How to Strategically Solve Any Problem

Making the decision to solve problems requires a conscious effort. Too often job demands get in the way, and you work around challenges rather than face them head on. This can cost you a lot of time, money and energy.

7 tips to facilitate strategically workable and financially rewarding solutions

Have the Right Mindset. If you and your team members don’t believe you can resolve the issue, you won’t. Make a commitment to create a win-win-win solution (for the company, customer, employee, community, vendor, etc.).  As the facilitator, you are in the best position to lead your team to create solutions that are easier and more customer- and employee-friendly.

Create the Best Team. Keep the team small and only select team members who are committed to the process and believe there is a solution. Many times, if you have selected team members that are not committed to this process, the team will go off track and put a band-aid on an issue to make an individual or small group happy. This doesn’t resolve the real problem. To keep the team focused and committed, it will require you to stay on top of the team’s progress, ask on-point questions and stay positive.

Brainstorm for Success. By being a strong facilitator, you can bring out everyone’s thoughts and opinions. Remember, they have the solutions. Stay focused during this process on the current issue. Ask for and include everyone’s input on a chart and do not edit their comments. During brainstorming, there is no such thing as a bad idea. Include everything! Often times, ideas that initially sounded the worse turn out to be the best ones.

Review and Fine-tune. Be responsible and don’t latch onto the first idea presented. Conversely, don’t allow the team to fall into the trap of overthinking; it can be paralyzing. Narrow down the ideas and align them by taking into consideration current policies and procedures, company mission, and business agreements. Before making any changes, talk with others (e.g., vendor rep or human resource manager). Assign individual team members to have these conversations and report back about what may be missing from the solution. Incorporate their findings before making any proposals.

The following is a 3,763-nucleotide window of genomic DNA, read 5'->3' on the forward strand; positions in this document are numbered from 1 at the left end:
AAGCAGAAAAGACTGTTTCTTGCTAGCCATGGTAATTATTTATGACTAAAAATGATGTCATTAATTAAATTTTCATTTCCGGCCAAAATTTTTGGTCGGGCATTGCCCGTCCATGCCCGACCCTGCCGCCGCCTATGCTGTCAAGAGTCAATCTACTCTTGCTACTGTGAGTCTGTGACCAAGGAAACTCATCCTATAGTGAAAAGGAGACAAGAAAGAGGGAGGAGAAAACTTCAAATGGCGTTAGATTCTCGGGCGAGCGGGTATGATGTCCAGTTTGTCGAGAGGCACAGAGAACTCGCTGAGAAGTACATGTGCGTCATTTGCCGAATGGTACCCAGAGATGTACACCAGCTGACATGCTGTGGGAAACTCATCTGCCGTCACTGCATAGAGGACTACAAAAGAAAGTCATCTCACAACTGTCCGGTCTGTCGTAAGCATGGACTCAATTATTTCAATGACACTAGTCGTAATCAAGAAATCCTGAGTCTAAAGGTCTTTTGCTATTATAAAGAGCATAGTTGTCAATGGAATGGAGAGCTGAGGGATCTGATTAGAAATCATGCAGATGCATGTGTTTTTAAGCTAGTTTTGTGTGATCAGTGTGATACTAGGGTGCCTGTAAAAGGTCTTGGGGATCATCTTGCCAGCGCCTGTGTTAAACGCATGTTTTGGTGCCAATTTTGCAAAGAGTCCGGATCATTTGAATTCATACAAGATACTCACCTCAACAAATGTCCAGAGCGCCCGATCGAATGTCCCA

Get Approval. This is where many teams fail. Without the decision-maker’s approval, nothing will happen. Design the plan, budget and timetable in a written format and don’t forget to include pictures, charts and/or metrics. Make sure your proposal is simple: state what the problem is, how to fix the issue, and include supporting documentation. Be prepared to answer the decision-maker’s questions and devise an implementation process that is simple and easy.

Implement and Celebrate! Remember to include a communication and training plan for all employees involved in the new solution. Don’t forget to acknowledge yourself and your team.

You’re not done yet! All new solutions require ongoing follow-ups and tweaks. Include a plan to ensure these are being done until the new solution is no longer new.

©Jeannette Seibly, 2016

Jeannette Seibly is laser sharp at identifying the leverage points that will take a business and its team to the next level of performance and success. She has guided the creation of three millionaires and countless million-dollar results for companies and not-for-profits. Contact her @ 

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